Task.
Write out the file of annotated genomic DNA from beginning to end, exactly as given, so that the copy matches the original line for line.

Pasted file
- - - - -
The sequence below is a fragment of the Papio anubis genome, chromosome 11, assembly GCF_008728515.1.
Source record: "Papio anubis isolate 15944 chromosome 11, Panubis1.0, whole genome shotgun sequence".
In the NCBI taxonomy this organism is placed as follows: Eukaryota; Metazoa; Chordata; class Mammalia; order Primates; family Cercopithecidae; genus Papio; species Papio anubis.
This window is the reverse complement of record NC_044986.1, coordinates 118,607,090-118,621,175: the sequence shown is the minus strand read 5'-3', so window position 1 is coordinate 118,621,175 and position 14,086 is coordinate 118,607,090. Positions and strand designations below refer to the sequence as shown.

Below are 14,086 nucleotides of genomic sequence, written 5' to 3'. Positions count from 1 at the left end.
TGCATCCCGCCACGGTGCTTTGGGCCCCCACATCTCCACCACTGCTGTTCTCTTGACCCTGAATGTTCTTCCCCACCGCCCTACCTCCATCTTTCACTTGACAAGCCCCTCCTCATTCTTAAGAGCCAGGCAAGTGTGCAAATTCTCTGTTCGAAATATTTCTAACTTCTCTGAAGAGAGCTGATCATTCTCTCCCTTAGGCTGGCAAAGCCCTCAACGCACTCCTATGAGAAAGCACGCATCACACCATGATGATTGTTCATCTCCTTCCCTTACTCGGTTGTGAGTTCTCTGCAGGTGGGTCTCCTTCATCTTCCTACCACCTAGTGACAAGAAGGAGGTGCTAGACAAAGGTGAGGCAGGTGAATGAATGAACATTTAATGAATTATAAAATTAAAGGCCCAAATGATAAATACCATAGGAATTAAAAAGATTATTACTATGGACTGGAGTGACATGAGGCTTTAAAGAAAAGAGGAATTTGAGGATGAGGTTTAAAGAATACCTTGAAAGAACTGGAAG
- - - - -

The sequence below is a fragment of the Papio anubis genome, chromosome 11, assembly GCF_008728515.1.
Source record: "Papio anubis isolate 15944 chromosome 11, Panubis1.0, whole genome shotgun sequence".
In the NCBI taxonomy this organism is placed as follows: Eukaryota; Metazoa; Chordata; class Mammalia; order Primates; family Cercopithecidae; genus Papio; species Papio anubis.
This window is the reverse complement of record NC_044986.1, coordinates 118,607,090-118,621,175: the sequence shown is the minus strand read 5'-3', so window position 1 is coordinate 118,621,175 and position 14,086 is coordinate 118,607,090. Positions and strand designations below refer to the sequence as shown.

Below are 14,086 nucleotides of genomic sequence, written 5' to 3'. Positions count from 1 at the left end.
TGCATCCCGCCACGGTGCTTTGGGCCCCCACATCTCCACCACTGCTGTTCTCTTGACCCTGAATGTTCTTCCCCACCGCCCTACCTCCATCTTTCACTTGACAAGCCCCTCCTCATTCTTAAGAGCCAGGCAAGTGTGCAAATTCTCTGTTCGAAATATTTCTAACTTCTCTGAAGAGAGCTGATCATTCTCTCCCTTAGGCTGGCAAAGCCCTCAACGCACTCCTATGAGAAAGCACGCATCACACCATGATGATTGTTCATCTCCTTCCCTTACTCGGTTGTGAGTTCTCTGCAGGTGGGTCTCCTTCATCTTCCTACCACCTAGTGACAAGAAGGAGGTGCTAGACAAAGGTGAGGCAGGTGAATGAATGAACATTTAATGAATTATAAAATTAAAGGCCCAAATGATAAATACCATAGGAATTAAAAAGATTATTACTATGGACTGGAGTGACATGAGGCTTTAAAGAAAAGAGGAATTTGAGGATGAGGTTTAAAGAATACCTTGAAAGAACTGGAAG